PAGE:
SustainAbilities “green-ifies” campus

SustainAbilites, a new program at St. Olaf, encourages students to live and learn sustainably. Even in its first year, SustainAbilities is all over campus, collaborating with the Admissions Office, Residence Life, Bon Appetit and the facilities to make St. Olaf a more environmentally-minded campus.

The program brings a unique perspective to St. Olaf because of its interdisciplinary nature.

“It’s a groundbreaking program because it’s one of the few programs that’s involved in all parts of life: where we eat, what we learn, where we live and the greater community,” Andi Gomoll ’13 said.

Gomoll, along with Lauren Kramer ’13 and Tyler Nielsen ’13, helped develop the SustainAbilities program this year. They became involved when their professor Jim Farrell received a grant to start a program at St. Olaf.

“It was a huge process,” Kramer said when asked about the program’s genesis. “[Farrell] has been involved in sustainability on campus for a long time, and he has surveyed first years [from several cohorts]. Consistently, they want to learn how to live sustainably in their residence halls.”

Acknowledging that incoming St. Olaf students see sustainability education as a priority, one of Farrell’s students, Patricia Lamas ’12, began to think about what a program in the residence halls could look like.

“For Lamas’ senior project, she outlined the program, and this summer [Farrell, with the help of Collaborative Research and Undergraduate Inquiry CURI] hired us to implement it,” Kramer explained.

Gomoll, Kramer and Nielsen worked over the summer to create a program that would aim to address environmental awareness and action in all parts of student life. They used final projects from Campus Ecology, a class team-taught by Farrell and a St. Olaf student each spring, to help design the program.

Drawing upon dozens of student-created sustainability event ideas, the trio worked to make a comprehensive resource binder for Sustainability Representatives. “Students will update the binder each year … We tried to make sure there is always room for flexibility and new projects,” Kramer said.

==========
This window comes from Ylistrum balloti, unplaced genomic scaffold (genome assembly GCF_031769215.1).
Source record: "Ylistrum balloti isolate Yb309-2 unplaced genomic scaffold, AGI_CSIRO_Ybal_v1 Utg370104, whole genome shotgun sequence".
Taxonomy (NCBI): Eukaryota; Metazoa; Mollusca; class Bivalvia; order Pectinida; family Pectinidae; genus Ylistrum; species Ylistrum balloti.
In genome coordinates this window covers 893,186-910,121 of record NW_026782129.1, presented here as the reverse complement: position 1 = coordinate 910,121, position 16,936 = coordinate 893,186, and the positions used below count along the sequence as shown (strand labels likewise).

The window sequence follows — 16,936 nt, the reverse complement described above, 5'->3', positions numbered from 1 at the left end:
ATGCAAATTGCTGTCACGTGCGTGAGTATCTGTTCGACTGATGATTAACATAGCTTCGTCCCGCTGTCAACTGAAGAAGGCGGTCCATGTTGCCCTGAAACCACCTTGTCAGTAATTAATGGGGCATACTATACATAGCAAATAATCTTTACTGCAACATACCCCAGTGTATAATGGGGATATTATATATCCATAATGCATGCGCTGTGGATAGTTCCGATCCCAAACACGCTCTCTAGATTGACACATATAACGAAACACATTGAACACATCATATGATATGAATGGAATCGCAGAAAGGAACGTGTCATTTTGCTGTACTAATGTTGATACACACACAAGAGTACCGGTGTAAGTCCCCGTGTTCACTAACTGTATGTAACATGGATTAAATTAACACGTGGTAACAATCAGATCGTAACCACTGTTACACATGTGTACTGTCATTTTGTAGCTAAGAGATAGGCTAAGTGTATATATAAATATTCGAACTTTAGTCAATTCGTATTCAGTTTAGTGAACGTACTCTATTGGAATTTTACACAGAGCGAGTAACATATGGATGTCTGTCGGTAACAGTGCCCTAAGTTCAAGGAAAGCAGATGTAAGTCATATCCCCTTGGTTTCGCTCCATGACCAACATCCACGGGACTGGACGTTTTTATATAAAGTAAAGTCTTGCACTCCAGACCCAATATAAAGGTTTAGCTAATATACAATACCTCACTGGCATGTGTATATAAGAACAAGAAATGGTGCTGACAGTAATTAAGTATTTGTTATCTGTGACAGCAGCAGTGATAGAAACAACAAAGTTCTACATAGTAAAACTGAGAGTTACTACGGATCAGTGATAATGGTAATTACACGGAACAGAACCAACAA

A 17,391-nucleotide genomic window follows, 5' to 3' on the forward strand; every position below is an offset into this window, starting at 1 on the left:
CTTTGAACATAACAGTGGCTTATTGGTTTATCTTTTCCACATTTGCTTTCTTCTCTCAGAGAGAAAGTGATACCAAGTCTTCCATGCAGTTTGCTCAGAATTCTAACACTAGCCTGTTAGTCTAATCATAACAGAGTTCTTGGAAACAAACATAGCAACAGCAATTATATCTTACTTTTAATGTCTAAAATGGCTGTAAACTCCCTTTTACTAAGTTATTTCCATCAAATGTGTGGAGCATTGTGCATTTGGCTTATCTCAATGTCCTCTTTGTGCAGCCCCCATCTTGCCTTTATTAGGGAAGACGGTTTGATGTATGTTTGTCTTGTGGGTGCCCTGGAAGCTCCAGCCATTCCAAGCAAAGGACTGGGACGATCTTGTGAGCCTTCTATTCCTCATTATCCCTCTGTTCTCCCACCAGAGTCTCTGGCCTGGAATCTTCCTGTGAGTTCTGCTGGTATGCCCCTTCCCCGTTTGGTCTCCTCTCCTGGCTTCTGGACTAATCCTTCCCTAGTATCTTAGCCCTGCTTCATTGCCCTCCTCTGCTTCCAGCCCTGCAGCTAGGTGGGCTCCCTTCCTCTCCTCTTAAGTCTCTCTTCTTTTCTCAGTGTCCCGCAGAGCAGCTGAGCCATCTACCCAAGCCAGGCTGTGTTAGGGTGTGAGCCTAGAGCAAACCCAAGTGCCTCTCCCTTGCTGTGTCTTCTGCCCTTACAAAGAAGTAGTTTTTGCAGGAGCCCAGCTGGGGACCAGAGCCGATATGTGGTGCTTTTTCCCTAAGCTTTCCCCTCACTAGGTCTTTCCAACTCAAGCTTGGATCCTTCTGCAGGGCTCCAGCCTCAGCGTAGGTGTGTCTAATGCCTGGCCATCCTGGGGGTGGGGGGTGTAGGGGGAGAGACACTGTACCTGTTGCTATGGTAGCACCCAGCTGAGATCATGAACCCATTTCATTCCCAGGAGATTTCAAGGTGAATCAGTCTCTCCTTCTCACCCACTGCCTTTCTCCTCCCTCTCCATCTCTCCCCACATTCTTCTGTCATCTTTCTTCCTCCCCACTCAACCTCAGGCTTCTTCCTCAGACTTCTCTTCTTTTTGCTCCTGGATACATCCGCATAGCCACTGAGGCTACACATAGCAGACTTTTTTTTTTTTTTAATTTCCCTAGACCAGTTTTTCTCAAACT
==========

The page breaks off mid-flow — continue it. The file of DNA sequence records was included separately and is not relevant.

The research group also drew from sustainability education programs at colleges across the country and came up with ideas of their own to add to the binder.

Ultimately, the group developed a long-term program with four main focuses – one to be addressed each year at St. Olaf. First-year students will learn how to live sustainably in the residence halls, sophomores will focus on learning about the importance of civic engagement and community involvement, juniors will center on the politics of the environmental movement and the importance of political involvement and seniors will learn how to take these skills and apply them to life after they leave the Hill.

While they are still refining the process, the group envisions tailoring SustainAbilities to the four-year experience after the pilot year. For now, all parts are being implemented in the program’s first year.

Representation in the residence halls is a big part of the SustainAbilities program. The 10 sustainability representatives, one for each residence hall, have already posted signs in the dorms reminding students about sustainable habits and behaviors.

“Sustainability representatives have sway over which events they lead for their hall,” Nielson explained. Their goal this year is to make sustainable behaviors the most convenient and default behaviors on campus.

“People are excited,” said Nielsen, the sustainability representative for Ytterboe Hall as well as a co-creator of the program. “I’ve already had seniors asking if they can be involved in composting.”

Beyond help with composting and recycling, sustainability representatives are also in charge of hosting hall-wide events. For example, one upcoming event features a “cook-off” with organic foods and information about eating sustainably.

Working with their sustainability representatives, students in the residence halls can also apply to become Green-Room Certified, which showcases “their intentional changes in everyday habits, active participation in sustainability events, organizations and classes available on campus,” according to the SustainAbilities website.

Events are not limited to the residence halls. Among other events, which are listed on the website’s calendar, there will be a Campus Sustainability Day on Oct. 24.

Emphasizing the interdisciplinary nature of sustainability education at St. Olaf, Nielsen said that the leaders have “been drawing [from] departments from all around campus for Sustainability Day.”

There are many ways students can get involved in SustainAbilities. From an academic angle, there is even a course guide under “Green Course Listings” on the website that helps students pick classes within their major that involve sustainability.

“We really want to involve an interdisciplinary approach,” Gomoll said.

When asked the best ways for students to become involved with the program, Kramer and Gomoll emphasized the importance of attending events and following tips for green living.

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